“Mom” And “Dad” Is What I Call My Chinese In-Laws — and Here’s Why It’s Easier Than I Thought

Years ago when my husband Jun and I got our little red marriage books in China, I remember traveling back to his village and proudly showing off the photos of our civil marriage ceremony. While it still didn’t count to his family as a real wedding (in China, it’s normal to get married on the books, called dengji/登记 in Chinese, well before you actually have a wedding ceremony), they were pleased to see the two of us committed for life.

And as I learned, that commitment meant changing how I addressed Jun’s parents. From then on, Jun instructed me to call them Laoba (老爸) and Laoma (老妈), just like him. Or Baba (爸爸) and Mama (妈妈) — the universal Chinese words for “Dad” and “Mom” — if I so desired. The bottom line was, I would now refer to them as if they were my own parents, in the most intimate terms once only reserved for my father and mother.

This isn’t the norm in the America I grew up in, where you call your in-laws by their first names. And given all the jokes about in-laws (and the American tendency to want to live as far from your in-laws as possible), I’m sure there are some Americans out there privately referencing their in-laws using expletives. The bottom line, though, is that in America there’s always this implied distance from your in-laws — a distance that I was never expected to have with Jun’s parents.

Being suddenly asked to call two people who never raised me “Mom” and “Dad” should be an adjustment. And to be sure, it did take some getting used to. But it was actually a lot easier than I thought for a very simple reason.

I was calling them “Mom” and “Dad” in Chinese, not in my native language of English.

Even though Laoba, Laoma, Baba and Mama were just as intimate as the words “Mom” and “Dad” that I grew up using, I had never called my parents by the Chinese versions. So in way, it actually freed me to easily adjust to using them with Jun’s parents. I didn’t feel like I was stretching any definition of who “Mom” and “Dad” were because it sounded different.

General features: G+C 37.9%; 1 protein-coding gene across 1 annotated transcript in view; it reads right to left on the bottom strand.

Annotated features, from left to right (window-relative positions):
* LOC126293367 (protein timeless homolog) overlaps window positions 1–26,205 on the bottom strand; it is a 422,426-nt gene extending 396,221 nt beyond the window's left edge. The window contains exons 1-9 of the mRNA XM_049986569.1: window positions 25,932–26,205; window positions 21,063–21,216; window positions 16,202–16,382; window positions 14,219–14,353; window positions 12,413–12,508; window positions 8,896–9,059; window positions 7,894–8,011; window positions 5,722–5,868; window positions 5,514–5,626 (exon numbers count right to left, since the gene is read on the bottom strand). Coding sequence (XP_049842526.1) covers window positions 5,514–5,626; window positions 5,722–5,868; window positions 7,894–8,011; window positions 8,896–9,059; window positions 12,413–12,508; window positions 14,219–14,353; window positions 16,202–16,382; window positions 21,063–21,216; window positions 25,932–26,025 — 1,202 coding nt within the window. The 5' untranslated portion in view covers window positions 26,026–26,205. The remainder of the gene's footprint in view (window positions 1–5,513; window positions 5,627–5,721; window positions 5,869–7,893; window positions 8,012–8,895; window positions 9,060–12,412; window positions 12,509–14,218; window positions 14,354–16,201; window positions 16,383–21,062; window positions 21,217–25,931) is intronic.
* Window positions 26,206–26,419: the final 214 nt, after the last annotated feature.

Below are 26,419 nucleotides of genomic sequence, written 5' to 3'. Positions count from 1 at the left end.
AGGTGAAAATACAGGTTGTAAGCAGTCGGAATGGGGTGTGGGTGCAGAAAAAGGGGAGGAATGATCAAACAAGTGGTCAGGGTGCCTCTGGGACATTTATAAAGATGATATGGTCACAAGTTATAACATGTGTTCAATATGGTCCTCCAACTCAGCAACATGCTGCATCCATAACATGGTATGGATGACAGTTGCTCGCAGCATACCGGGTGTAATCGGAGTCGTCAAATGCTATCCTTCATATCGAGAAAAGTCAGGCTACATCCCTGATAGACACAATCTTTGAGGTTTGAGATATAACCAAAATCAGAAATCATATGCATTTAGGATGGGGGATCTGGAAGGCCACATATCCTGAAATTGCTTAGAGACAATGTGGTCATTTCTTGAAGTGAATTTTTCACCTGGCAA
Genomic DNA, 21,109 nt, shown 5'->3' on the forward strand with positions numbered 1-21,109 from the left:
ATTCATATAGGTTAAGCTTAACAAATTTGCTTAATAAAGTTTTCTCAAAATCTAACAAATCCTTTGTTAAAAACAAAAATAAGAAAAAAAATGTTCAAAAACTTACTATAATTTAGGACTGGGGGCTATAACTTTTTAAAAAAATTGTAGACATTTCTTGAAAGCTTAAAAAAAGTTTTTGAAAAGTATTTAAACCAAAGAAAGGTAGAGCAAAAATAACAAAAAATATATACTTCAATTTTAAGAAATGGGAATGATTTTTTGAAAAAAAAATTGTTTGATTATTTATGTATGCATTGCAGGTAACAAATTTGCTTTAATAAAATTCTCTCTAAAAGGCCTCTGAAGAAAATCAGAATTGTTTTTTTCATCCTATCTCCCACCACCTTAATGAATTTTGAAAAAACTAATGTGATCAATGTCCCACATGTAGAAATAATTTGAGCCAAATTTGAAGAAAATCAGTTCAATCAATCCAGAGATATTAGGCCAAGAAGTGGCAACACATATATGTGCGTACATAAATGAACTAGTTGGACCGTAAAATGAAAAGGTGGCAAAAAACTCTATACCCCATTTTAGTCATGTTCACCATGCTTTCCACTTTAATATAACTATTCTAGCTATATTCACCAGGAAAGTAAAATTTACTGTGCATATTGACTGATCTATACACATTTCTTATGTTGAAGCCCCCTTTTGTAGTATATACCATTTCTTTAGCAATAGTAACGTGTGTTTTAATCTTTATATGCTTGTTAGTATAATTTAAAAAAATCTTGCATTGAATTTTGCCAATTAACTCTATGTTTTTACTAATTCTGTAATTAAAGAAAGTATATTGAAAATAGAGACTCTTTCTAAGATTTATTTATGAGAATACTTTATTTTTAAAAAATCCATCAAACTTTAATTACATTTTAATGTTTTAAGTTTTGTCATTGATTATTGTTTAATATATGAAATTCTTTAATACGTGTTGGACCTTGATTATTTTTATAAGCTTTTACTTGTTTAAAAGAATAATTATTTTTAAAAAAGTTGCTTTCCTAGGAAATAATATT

Now it’s like second nature and I don’t even think about it anymore. That’s who they are — Laoba and Laoma.

So I have to wonder, is it harder for Chinese people to get used to this? Do they struggle to refer to in-laws with such intimate terms?

Then again, this is just about what to call someone. Now family relationships, the day-to-day stuff, that’s the real struggle (one that, admittedly, can lead to the use of expletives or other unflattering names at times).

But that’s another story for another day.

What do you think?

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7 Replies to ““Mom” And “Dad” Is What I Call My Chinese In-Laws — and Here’s Why It’s Easier Than I Thought”

  1. It’s so interesting how America is so culturally different within itself! Where I grew up (Wisconsin), people call their in-laws “Mom” and “Dad”. But even with this being typical, it was hard to start calling my in-laws Mummy and Papa (or Baba)–the names Junwen uses for his parents in Singapore. These are English names, though, so I didn’t get to experience your version of calling your in-laws intimate names in a different language.

    This difficulty was compounded by the fact that etiquette in Singapore commands the younger people to call out the name of the elder person upon entering the house/room. I think the reason I initially struggled with it was because it felt like I was taking a special place (daughter) that was not my right (even though it was). Does that make sense? I think I got over it by reminding myself every time that it pleased them when I used the names. 🙂

    1. Thanks for sharing Christine! That’s really interesting things are different where you grew up in Wisconsin (a lovely state, BTW!).

      I can totally understand feeling a little odd, as if you were claiming a special place that wasn’t yours.

  2. I love that all my children married people that want to call us mom and dad. I feel loved, respected and honored. Calling me by my first name just doesn’t seem to give that closeness and so I am very grateful. I may be one of the few as you say you found it common in the US to call the in laws by their first names. Lucy

  3. I think it changes from person to person, state to state, generation to generation, etc. I would have never EVER dreamed of calling my friends parents by their first names, but that seems to be the norm nowadays among our children!

    I have to say that I always called my husband’s parents “Ba” and “Ma”, because my Chinese was next to zero when we got married and I couldn’t remember the polite words hahaha. Now I wouldn’t dream of switching.

    I have a secret dream to call my FIL “Laoba”…just not sure I am “worthy” yet 🙂

    1. Thanks for the comment, Marissa! True about changes among people, states/regions, generations. Interesting your kids call their friends’ parents by first names!

      I bet your FIL would love it if you called him Laoba!

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